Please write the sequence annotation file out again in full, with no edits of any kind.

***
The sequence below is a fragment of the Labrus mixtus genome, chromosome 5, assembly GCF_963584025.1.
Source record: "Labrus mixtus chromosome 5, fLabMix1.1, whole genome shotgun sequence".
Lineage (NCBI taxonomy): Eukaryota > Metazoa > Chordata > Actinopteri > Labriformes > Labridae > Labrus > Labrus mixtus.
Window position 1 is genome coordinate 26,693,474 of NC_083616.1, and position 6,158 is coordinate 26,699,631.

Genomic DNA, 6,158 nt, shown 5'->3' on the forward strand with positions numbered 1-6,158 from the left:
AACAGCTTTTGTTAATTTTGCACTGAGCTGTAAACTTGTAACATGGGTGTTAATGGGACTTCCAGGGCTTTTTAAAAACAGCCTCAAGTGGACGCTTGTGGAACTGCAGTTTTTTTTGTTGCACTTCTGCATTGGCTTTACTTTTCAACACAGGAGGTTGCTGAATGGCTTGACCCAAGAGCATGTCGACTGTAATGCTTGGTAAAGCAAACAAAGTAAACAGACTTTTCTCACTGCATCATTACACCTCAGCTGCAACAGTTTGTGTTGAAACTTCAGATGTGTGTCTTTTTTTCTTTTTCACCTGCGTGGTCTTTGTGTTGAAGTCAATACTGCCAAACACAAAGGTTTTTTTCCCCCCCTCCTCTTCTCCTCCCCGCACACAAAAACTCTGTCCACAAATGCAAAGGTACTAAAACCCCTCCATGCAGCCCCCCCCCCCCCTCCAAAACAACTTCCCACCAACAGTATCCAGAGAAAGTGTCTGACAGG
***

The sequence below is a fragment of the Labrus mixtus genome, chromosome 5, assembly GCF_963584025.1.
Source record: "Labrus mixtus chromosome 5, fLabMix1.1, whole genome shotgun sequence".
Lineage (NCBI taxonomy): Eukaryota > Metazoa > Chordata > Actinopteri > Labriformes > Labridae > Labrus > Labrus mixtus.
Window position 1 is genome coordinate 26,693,474 of NC_083616.1, and position 6,158 is coordinate 26,699,631.

Genomic DNA, 6,158 nt, shown 5'->3' on the forward strand with positions numbered 1-6,158 from the left:
AACAGCTTTTGTTAATTTTGCACTGAGCTGTAAACTTGTAACATGGGTGTTAATGGGACTTCCAGGGCTTTTTAAAAACAGCCTCAAGTGGACGCTTGTGGAACTGCAGTTTTTTTTGTTGCACTTCTGCATTGGCTTTACTTTTCAACACAGGAGGTTGCTGAATGGCTTGACCCAAGAGCATGTCGACTGTAATGCTTGGTAAAGCAAACAAAGTAAACAGACTTTTCTCACTGCATCATTACACCTCAGCTGCAACAGTTTGTGTTGAAACTTCAGATGTGTGTCTTTTTTTCTTTTTCACCTGCGTGGTCTTTGTGTTGAAGTCAATACTGCCAAACACAAAGGTTTTTTTCCCCCCCTCCTCTTCTCCTCCCCGCACACAAAAACTCTGTCCACAAATGCAAAGGTACTAAAACCCCTCCATGCAGCCCCCCCCCCCCCTCCAAAACAACTTCCCACCAACAGTATCCAGAGAAAGTGTCTGACAGG